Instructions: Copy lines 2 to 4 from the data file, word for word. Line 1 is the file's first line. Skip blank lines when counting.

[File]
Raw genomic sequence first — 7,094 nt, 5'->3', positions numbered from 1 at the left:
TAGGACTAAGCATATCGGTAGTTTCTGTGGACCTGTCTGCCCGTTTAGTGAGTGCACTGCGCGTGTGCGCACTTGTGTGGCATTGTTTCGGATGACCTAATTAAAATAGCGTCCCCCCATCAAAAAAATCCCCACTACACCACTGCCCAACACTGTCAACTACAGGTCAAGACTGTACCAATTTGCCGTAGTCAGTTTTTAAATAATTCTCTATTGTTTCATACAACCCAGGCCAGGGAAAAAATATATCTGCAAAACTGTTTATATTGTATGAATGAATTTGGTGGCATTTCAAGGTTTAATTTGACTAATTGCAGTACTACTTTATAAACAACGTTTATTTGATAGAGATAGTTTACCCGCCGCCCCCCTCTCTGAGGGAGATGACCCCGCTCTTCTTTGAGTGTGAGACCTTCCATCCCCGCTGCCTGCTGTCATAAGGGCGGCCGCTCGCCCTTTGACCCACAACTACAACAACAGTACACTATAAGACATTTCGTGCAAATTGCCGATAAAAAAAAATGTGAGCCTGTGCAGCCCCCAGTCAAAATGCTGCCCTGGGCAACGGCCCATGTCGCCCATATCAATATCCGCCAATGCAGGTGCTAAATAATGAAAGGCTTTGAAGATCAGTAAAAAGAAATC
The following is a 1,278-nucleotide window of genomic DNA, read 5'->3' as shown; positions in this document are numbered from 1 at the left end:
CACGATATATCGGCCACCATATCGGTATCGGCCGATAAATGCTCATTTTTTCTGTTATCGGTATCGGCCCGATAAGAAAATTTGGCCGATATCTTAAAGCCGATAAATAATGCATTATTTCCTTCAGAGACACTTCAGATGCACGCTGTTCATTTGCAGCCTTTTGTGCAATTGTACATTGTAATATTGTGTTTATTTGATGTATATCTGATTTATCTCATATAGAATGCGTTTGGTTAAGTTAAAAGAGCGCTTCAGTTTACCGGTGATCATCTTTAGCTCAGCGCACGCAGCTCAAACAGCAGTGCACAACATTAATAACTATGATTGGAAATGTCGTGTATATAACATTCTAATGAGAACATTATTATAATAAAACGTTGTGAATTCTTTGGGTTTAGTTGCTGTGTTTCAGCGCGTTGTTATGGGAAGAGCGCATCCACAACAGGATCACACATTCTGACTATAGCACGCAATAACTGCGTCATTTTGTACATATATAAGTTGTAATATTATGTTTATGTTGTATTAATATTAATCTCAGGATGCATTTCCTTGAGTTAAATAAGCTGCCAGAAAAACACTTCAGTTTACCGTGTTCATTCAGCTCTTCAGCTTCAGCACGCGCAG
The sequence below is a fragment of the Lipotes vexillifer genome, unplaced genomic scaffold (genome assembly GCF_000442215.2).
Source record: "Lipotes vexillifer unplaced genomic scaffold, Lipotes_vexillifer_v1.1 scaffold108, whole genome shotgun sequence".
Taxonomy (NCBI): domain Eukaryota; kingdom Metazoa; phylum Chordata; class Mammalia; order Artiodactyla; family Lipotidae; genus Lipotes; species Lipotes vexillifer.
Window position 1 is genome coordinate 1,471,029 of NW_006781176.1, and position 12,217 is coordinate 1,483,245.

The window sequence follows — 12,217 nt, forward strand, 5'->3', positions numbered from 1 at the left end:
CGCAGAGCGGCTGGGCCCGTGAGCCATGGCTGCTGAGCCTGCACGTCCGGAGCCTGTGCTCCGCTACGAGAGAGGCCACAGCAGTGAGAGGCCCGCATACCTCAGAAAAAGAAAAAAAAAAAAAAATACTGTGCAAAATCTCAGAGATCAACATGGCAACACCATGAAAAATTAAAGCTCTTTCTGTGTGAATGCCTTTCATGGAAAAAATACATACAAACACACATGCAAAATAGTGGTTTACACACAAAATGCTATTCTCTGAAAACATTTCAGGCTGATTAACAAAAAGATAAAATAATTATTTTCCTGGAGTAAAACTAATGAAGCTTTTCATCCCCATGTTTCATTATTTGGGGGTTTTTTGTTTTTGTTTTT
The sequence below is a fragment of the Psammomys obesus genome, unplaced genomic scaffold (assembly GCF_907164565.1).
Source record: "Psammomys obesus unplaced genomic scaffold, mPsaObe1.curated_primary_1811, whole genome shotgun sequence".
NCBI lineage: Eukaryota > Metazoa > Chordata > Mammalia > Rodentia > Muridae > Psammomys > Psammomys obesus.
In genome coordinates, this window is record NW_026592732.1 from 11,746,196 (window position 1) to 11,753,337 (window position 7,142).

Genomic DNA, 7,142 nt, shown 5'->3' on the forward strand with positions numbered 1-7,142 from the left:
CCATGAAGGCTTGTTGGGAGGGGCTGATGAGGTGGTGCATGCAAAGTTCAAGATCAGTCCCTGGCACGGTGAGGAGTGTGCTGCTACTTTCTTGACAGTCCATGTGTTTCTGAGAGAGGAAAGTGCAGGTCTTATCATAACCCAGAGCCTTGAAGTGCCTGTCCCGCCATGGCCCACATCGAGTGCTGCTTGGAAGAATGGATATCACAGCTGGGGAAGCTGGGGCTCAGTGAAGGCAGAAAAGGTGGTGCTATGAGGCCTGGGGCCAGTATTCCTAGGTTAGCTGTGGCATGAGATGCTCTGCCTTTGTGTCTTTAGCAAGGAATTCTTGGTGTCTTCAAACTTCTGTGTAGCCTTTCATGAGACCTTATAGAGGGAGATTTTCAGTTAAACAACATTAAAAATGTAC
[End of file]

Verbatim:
TAGGACTAAGCATATCGGTAGTTTCTGTGGACCTGTCTGCCCGTTTAGTGAGTGCACTGCGCGTGTGCGCACTTGTGTGGCATTGTTTCGGATGACCTAATTAAAATAGCGTCCCCCCATCAAAAAAATCCCCACTACACCACTGCCCAACACTGTCAACTACAGGTCAAGACTGTACCAATTTGCCGTAGTCAGTTTTTAAATAATTCTCTATTGTTTCATACAACCCAGGCCAGGGAAAAAATATATCTGCAAAACTGTTTATATTGTATGAATGAATTTGGTGGCATTTCAAGGTTTAATTTGACTAATTGCAGTACTACTTTATAAACAACGTTTATTTGATAGAGATAGTTTACCCGCCGCCCCCCTCTCTGAGGGAGATGACCCCGCTCTTCTTTGAGTGTGAGACCTTCCATCCCCGCTGCCTGCTGTCATAAGGGCGGCCGCTCGCCCTTTGACCCACAACTACAACAACAGTACACTATAAGACATTTCGTGCAAATTGCCGATAAAAAAAAATGTGAGCCTGTGCAGCCCCCAGTCAAAATGCTGCCCTGGGCAACGGCCCATGTCGCCCATATCAATATCCGCCAATGCAGGTGCTAAATAATGAAAGGCTTTGAAGATCAGTAAAAAGAAATC
The following is a 1,278-nucleotide window of genomic DNA, read 5'->3' as shown; positions in this document are numbered from 1 at the left end:
CACGATATATCGGCCACCATATCGGTATCGGCCGATAAATGCTCATTTTTTCTGTTATCGGTATCGGCCCGATAAGAAAATTTGGCCGATATCTTAAAGCCGATAAATAATGCATTATTTCCTTCAGAGACACTTCAGATGCACGCTGTTCATTTGCAGCCTTTTGTGCAATTGTACATTGTAATATTGTGTTTATTTGATGTATATCTGATTTATCTCATATAGAATGCGTTTGGTTAAGTTAAAAGAGCGCTTCAGTTTACCGGTGATCATCTTTAGCTCAGCGCACGCAGCTCAAACAGCAGTGCACAACATTAATAACTATGATTGGAAATGTCGTGTATATAACATTCTAATGAGAACATTATTATAATAAAACGTTGTGAATTCTTTGGGTTTAGTTGCTGTGTTTCAGCGCGTTGTTATGGGAAGAGCGCATCCACAACAGGATCACACATTCTGACTATAGCACGCAATAACTGCGTCATTTTGTACATATATAAGTTGTAATATTATGTTTATGTTGTATTAATATTAATCTCAGGATGCATTTCCTTGAGTTAAATAAGCTGCCAGAAAAACACTTCAGTTTACCGTGTTCATTCAGCTCTTCAGCTTCAGCACGCGCAG